One in three Americans will have a criminal conviction on their records by age 23, according to the National Institute of Justice.
As a result, they face a number of collateral consequences –– chief among them limited employment options. An NIJ-funded study conducted by the American Bar Association’s Criminal Justice Section identified more than 38,000 statutes that affect convicted criminals, 80 percent of which represent disqualifying factors for employment.
Inmates to Entrepreneurs, a Raleigh-based nonprofit, is working in the Triangle and in Wilmington and Charlotte to increase opportunities for people to make a living coming out of prison – and soon will be helping people in the Triad.
Starting Sept. 6, the nonprofit will offer an eight-week course at the Nussbaum Center for Entrepreneurship in Greensboro to help convicted criminals and those with pending charges establish their own businesses.
“Basically, people get out of prisons and they can’t get jobs. So what we do is help people start low-capital businesses where their record won’t hurt their chances of being able to make a living,” founder Brian Hamilton said.
These aren’t necessarily tech startups or venture opportunities, Hamilton said. These are businesses that might cost $500 or less to get off the ground – a cleaning, lawn service or car detailing business, he said.
Hamilton founded and ran a tech company, Sageworks, for about 20 years. He sold it and began working with inmates. He fell into it, he said, after accompanying a friend in the early 1990s who was doing prison ministry. Hamilton would ask the inmates what they intended to do once released.
“And they’d go, ‘Oh, I’m going to get a job.’ And I remember thinking, ‘Boy that’s going to be hard with a criminal record to get a job,'” he said.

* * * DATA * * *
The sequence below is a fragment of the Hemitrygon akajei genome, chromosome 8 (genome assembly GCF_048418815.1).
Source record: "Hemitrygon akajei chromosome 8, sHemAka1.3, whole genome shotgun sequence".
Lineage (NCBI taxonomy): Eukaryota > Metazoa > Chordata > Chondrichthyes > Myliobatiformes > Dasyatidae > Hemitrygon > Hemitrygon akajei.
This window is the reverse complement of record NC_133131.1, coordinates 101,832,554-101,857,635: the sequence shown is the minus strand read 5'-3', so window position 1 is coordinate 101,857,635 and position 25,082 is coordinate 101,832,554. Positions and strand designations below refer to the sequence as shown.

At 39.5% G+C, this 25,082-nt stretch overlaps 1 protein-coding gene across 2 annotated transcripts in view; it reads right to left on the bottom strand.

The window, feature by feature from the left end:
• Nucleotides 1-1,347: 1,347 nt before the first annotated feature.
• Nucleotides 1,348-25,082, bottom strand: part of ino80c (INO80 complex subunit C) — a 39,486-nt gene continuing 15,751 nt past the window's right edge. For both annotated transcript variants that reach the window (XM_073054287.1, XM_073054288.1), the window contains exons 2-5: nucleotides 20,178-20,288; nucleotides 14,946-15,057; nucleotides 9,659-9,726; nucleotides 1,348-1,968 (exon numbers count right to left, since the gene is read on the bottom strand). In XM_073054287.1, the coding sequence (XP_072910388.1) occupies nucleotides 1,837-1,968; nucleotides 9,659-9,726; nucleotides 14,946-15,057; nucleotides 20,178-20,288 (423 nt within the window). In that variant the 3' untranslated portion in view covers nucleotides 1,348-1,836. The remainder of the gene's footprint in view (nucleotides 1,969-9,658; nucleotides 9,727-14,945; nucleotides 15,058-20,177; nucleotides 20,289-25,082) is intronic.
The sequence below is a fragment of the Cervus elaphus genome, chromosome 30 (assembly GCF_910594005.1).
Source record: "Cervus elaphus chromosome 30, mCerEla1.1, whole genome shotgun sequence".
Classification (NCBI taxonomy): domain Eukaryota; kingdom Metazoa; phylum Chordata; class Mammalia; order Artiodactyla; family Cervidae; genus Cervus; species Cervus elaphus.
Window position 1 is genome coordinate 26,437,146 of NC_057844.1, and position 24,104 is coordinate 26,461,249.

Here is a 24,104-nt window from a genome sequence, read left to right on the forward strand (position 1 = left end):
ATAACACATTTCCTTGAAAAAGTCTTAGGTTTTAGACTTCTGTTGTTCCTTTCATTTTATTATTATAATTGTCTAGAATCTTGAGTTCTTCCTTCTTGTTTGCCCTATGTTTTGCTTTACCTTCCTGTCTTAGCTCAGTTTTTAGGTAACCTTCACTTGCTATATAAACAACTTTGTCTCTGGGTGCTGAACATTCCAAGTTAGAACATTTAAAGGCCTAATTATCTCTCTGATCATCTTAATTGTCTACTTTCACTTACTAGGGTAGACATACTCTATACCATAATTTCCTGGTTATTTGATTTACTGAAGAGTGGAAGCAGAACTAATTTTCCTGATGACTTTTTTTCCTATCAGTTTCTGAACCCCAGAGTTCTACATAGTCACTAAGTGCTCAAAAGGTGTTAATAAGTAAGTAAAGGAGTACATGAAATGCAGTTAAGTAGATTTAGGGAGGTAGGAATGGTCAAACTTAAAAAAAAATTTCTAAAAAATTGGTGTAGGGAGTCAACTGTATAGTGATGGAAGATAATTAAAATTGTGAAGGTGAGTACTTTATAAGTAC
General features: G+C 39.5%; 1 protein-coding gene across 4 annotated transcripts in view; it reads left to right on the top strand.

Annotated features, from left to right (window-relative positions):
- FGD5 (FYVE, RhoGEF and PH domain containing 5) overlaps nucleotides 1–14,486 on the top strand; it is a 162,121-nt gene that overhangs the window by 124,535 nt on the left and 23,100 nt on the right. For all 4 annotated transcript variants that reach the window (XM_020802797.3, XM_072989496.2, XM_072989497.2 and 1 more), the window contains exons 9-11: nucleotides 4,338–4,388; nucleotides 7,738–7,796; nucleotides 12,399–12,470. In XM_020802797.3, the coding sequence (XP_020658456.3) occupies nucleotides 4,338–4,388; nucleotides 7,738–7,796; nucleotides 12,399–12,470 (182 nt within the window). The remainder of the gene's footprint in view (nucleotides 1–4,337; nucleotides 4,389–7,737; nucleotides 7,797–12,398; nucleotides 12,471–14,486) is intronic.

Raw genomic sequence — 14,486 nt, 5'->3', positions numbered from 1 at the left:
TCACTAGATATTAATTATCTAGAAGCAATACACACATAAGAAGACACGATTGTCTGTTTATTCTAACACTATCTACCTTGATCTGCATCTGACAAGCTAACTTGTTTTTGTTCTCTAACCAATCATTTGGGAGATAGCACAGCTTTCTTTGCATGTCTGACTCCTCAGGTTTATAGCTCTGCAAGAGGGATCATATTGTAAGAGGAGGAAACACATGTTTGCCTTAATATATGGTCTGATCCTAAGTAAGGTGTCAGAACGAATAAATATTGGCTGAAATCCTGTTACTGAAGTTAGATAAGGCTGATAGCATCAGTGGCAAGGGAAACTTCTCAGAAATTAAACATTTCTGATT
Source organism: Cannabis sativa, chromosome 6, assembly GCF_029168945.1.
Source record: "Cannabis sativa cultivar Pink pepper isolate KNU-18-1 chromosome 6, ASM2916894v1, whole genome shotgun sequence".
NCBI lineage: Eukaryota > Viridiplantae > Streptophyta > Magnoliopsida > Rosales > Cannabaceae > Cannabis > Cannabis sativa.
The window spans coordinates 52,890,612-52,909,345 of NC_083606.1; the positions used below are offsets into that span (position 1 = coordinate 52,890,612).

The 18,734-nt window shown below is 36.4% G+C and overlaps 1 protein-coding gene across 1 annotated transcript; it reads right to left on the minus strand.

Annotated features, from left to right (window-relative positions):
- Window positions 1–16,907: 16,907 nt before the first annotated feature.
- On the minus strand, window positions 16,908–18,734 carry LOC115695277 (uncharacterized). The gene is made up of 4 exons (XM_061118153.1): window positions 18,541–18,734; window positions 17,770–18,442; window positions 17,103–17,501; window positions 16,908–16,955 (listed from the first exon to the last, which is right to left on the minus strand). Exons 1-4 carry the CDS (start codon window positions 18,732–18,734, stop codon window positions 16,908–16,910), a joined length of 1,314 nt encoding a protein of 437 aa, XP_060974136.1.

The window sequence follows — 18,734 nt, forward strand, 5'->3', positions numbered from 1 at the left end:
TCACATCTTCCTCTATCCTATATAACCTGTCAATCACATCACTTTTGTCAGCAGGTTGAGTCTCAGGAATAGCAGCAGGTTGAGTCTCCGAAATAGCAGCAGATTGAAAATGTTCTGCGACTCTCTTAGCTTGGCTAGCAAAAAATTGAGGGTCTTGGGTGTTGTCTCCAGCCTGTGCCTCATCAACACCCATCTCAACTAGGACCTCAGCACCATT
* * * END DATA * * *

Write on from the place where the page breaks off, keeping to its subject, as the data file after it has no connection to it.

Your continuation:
So he started holding entrepreneurial workshops for prisoners – three-hour courses on the basics of starting a business. Things ballooned from there until, in 2008, Inmates to Entrepreneurs was born.
Anyone enrolled in the free course at Nussbaum will begin to learn the ins and outs of building a business – finding customers, getting an employment ID number, marketing and finance.
“We start of with what kind of business a person is interested in starting. And how do you do that with very little capital. Most people don’t have money,” Hamilton said. “How to get an employment identification number, what kind of taxes you have to file, what type of business are you going to run. Is it going to be a sole proprietorship or a partnership, an LLC?”
He said the course, taught mostly by volunteers who are inmates-turned-entrepreneurs, emphasizes mentoring. Mentors work with the former inmates, teaching them how to get a business up and running.
“Then we get into marketing. We spend a lot of time how are you going to get your first customer. That’s a big deal, literally to go from $0 to $1 in sales,” he said.
There are no fees, no costs associated with the course and no ministering.
Nor will there be a lot of investing.
“We’re big believers in boot strapping,” Hamilton said.